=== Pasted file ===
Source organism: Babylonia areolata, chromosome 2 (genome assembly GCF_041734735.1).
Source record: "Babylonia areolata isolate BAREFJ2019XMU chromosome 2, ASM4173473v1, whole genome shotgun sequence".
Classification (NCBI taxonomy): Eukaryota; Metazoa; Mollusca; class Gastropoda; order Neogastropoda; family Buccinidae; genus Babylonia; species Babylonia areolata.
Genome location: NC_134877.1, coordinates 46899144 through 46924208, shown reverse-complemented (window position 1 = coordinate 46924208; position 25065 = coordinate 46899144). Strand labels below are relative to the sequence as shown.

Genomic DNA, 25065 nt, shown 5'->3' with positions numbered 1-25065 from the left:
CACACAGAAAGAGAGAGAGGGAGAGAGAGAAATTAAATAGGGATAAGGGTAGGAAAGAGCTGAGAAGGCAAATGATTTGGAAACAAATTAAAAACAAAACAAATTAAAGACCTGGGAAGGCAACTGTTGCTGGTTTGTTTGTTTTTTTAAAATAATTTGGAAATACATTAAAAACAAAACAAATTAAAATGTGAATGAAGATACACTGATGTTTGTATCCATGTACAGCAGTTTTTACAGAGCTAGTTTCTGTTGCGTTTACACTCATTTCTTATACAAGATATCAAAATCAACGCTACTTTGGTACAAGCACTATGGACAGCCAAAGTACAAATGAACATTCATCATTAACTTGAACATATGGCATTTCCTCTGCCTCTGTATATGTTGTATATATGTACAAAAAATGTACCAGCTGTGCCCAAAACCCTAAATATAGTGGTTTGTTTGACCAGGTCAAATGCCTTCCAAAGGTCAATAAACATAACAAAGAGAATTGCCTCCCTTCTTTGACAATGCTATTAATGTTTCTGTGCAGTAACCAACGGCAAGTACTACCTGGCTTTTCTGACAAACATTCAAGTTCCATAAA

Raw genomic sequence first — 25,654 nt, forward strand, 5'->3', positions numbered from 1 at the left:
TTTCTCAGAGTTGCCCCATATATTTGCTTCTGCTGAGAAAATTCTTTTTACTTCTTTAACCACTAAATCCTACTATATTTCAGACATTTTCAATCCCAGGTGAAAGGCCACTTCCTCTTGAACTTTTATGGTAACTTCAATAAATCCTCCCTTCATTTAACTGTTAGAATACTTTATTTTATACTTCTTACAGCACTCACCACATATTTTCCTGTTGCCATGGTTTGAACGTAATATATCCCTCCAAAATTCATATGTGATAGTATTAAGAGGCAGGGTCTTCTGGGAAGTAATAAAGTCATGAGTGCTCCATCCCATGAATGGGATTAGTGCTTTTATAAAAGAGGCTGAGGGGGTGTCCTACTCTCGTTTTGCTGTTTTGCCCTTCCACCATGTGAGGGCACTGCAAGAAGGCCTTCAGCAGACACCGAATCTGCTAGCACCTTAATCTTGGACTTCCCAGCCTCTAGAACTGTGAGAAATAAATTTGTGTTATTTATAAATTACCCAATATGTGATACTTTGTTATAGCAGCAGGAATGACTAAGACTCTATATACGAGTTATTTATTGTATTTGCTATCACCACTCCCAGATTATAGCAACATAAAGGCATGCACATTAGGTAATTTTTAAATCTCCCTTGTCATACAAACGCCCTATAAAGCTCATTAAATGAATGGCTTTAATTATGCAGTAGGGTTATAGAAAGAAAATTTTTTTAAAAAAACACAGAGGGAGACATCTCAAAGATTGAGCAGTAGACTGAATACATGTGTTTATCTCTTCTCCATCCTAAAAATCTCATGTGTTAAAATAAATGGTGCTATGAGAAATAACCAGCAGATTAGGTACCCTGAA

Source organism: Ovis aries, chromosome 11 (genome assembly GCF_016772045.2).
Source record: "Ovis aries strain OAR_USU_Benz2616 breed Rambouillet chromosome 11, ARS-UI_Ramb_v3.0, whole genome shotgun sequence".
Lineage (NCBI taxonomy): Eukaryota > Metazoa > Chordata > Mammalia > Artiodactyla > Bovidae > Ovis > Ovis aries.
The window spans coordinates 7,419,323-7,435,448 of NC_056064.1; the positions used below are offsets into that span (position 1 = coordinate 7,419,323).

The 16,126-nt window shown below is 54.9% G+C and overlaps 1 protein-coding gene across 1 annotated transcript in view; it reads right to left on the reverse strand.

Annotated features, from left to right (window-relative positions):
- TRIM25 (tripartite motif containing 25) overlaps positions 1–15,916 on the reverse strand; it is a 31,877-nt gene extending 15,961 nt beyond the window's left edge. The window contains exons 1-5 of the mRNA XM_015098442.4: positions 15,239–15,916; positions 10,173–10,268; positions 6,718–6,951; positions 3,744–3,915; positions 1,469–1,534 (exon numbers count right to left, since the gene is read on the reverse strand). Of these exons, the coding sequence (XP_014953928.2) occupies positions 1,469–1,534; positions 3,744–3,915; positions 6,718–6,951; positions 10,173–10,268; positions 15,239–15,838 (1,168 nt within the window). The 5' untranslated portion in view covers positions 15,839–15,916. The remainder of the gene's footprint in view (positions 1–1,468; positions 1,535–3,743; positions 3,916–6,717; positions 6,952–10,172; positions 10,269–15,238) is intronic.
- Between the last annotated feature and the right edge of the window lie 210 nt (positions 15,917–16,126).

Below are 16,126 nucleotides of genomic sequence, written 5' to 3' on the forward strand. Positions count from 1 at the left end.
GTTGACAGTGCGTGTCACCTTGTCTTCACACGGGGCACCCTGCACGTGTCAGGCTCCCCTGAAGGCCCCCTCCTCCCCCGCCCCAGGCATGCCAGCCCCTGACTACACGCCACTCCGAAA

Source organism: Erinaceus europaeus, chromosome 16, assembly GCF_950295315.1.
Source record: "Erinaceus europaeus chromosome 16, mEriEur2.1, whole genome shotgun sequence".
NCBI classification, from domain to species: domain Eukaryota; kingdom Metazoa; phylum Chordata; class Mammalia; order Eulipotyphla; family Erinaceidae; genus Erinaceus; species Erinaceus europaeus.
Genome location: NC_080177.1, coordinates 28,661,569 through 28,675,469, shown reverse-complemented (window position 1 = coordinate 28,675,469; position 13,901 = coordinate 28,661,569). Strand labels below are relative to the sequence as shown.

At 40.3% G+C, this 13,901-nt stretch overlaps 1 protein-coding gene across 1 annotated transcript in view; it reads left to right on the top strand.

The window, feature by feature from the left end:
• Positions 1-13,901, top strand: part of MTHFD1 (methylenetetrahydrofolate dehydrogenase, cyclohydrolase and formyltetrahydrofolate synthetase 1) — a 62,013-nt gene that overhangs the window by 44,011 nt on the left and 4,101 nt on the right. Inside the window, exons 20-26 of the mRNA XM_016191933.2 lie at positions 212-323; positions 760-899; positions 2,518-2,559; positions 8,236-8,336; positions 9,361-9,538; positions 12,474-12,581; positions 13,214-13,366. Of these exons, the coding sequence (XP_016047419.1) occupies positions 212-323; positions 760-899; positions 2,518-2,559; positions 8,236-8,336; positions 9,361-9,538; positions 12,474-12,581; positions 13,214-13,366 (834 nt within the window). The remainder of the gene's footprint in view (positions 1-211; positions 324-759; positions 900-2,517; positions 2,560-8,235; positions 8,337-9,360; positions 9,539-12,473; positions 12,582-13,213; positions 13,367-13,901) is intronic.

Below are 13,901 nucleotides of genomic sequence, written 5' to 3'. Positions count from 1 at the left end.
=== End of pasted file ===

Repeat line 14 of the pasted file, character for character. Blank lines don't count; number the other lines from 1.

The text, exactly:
Annotated features, from left to right (window-relative positions):